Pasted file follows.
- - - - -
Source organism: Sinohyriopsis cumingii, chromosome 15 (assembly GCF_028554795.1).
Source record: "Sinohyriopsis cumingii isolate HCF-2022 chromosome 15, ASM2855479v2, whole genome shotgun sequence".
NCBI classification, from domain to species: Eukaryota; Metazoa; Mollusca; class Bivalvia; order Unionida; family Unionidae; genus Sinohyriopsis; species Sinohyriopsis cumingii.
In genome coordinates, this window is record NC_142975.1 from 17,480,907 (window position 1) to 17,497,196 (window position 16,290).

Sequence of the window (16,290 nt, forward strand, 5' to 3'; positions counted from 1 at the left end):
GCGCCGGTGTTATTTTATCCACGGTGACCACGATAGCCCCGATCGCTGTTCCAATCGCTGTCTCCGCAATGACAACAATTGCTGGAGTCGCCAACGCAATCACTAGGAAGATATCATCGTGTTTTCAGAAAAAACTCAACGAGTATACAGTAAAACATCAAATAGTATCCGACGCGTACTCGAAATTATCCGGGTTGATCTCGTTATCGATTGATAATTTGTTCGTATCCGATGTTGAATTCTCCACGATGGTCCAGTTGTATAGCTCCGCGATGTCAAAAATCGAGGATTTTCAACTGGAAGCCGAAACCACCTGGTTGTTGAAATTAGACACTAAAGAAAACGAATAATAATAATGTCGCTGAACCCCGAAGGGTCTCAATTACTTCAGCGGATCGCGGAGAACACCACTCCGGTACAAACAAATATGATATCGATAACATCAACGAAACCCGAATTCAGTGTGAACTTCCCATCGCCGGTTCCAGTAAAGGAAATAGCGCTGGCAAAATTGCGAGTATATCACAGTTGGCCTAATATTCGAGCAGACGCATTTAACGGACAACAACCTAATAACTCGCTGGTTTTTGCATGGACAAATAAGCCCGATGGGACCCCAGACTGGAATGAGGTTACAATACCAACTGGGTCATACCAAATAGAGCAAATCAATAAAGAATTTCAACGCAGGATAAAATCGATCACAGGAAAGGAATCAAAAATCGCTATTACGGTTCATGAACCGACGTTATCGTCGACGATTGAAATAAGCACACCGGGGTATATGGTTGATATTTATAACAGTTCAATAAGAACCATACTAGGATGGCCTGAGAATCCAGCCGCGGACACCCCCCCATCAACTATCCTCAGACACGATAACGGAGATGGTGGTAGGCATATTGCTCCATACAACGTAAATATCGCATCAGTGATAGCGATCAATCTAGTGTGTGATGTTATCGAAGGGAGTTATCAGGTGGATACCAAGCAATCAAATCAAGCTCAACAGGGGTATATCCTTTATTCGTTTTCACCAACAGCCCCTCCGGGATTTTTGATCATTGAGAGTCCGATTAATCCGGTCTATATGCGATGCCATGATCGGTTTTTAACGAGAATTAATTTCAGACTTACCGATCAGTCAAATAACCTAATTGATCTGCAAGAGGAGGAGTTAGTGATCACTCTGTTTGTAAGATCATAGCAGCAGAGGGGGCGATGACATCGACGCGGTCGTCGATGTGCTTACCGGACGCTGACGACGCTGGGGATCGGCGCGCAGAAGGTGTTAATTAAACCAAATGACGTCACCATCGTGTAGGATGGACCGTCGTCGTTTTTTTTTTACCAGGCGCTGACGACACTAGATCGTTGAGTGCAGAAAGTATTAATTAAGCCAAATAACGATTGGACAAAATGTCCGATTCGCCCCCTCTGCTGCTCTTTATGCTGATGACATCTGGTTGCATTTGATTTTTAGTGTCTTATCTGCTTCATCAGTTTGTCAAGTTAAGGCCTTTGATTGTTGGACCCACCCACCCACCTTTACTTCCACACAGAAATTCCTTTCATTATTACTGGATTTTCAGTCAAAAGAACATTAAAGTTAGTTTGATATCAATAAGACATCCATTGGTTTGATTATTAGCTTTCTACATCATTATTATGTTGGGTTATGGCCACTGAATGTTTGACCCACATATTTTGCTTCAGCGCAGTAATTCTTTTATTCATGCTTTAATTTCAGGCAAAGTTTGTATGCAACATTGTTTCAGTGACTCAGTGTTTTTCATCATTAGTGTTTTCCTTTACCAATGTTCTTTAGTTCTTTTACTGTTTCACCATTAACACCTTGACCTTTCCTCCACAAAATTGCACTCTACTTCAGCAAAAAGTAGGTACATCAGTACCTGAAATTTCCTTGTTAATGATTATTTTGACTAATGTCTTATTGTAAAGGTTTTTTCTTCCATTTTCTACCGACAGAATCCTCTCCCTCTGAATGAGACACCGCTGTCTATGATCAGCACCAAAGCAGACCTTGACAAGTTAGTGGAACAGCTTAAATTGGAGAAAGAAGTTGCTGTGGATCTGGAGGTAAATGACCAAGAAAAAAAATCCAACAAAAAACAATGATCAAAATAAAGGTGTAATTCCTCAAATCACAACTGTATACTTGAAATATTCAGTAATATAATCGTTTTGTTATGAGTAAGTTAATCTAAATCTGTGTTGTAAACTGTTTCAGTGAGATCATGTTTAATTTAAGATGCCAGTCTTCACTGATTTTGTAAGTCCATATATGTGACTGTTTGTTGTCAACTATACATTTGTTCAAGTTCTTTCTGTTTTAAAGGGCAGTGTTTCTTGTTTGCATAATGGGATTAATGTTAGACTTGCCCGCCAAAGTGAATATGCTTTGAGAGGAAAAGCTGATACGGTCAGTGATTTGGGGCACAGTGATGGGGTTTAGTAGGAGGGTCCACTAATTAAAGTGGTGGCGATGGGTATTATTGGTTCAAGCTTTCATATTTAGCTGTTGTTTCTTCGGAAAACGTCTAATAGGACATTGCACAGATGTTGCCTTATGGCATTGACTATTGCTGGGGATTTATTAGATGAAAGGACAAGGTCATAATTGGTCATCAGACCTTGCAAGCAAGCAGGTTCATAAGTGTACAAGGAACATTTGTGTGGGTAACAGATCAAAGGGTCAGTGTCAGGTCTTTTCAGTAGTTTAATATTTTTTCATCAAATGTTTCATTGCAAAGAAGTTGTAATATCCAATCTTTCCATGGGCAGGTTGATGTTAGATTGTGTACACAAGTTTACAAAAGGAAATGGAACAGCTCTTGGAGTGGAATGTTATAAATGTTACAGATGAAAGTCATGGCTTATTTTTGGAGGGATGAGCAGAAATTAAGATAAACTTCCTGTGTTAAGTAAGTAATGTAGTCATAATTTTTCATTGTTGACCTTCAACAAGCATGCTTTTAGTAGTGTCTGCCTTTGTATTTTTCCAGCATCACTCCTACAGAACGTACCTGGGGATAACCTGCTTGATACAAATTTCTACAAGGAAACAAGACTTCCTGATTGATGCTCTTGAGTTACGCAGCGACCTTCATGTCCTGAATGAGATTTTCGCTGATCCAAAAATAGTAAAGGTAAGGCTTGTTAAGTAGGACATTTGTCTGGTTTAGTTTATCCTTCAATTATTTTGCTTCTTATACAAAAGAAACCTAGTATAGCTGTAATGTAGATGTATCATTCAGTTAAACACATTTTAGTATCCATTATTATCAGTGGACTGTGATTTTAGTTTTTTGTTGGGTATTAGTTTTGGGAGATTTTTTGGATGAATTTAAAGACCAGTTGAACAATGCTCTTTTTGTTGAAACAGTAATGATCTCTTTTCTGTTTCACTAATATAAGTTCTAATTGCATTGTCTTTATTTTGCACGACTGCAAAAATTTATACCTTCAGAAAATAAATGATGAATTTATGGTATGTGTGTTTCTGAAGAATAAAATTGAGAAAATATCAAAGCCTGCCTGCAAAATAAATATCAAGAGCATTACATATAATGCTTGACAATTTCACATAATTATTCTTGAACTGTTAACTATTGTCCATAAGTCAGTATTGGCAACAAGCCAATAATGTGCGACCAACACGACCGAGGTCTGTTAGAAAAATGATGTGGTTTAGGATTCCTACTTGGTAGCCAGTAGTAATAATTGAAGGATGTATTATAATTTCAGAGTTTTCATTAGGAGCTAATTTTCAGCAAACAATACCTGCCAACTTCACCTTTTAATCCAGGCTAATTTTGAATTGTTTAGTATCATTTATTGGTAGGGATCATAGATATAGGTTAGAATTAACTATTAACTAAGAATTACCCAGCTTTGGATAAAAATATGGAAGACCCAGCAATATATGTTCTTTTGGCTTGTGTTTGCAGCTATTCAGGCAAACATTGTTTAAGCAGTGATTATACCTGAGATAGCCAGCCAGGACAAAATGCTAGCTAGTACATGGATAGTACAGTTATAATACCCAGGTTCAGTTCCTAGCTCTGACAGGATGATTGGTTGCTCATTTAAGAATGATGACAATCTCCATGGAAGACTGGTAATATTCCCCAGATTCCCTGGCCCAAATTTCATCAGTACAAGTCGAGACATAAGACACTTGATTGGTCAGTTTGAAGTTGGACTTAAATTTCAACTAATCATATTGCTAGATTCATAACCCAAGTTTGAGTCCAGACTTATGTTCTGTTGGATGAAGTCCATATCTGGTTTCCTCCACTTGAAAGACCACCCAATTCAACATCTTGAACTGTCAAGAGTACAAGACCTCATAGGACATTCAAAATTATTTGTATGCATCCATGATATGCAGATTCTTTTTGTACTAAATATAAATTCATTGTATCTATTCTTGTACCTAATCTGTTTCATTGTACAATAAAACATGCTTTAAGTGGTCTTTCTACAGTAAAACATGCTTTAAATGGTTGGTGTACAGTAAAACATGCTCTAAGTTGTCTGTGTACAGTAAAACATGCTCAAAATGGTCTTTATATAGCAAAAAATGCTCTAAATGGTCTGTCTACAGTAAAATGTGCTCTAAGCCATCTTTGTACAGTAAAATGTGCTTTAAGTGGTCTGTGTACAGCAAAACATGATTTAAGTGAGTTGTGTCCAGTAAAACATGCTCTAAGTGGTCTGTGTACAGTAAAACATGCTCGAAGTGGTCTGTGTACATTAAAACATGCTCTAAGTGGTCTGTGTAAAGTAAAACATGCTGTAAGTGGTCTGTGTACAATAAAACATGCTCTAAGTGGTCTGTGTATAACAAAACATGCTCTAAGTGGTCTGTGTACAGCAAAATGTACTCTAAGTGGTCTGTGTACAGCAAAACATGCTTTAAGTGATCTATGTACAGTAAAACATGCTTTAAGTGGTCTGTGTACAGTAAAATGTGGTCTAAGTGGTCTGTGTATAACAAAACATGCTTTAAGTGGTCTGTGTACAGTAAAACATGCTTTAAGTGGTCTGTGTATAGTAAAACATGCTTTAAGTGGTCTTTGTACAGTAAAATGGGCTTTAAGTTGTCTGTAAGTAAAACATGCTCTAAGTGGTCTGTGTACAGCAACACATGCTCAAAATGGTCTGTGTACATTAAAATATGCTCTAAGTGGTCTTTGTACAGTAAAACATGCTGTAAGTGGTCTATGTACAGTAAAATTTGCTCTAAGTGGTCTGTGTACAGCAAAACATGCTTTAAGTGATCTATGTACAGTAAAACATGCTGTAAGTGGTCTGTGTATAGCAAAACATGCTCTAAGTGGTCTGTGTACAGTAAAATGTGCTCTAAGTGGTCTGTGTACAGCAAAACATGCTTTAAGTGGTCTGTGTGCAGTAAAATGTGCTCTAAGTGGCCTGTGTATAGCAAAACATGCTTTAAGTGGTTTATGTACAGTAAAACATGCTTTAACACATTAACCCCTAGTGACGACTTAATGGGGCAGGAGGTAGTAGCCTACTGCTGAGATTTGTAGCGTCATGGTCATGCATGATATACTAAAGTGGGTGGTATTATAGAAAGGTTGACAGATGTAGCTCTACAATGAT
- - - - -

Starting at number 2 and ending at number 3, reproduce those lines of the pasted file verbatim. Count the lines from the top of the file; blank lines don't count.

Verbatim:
Source record: "Sinohyriopsis cumingii isolate HCF-2022 chromosome 15, ASM2855479v2, whole genome shotgun sequence".
NCBI classification, from domain to species: Eukaryota; Metazoa; Mollusca; class Bivalvia; order Unionida; family Unionidae; genus Sinohyriopsis; species Sinohyriopsis cumingii.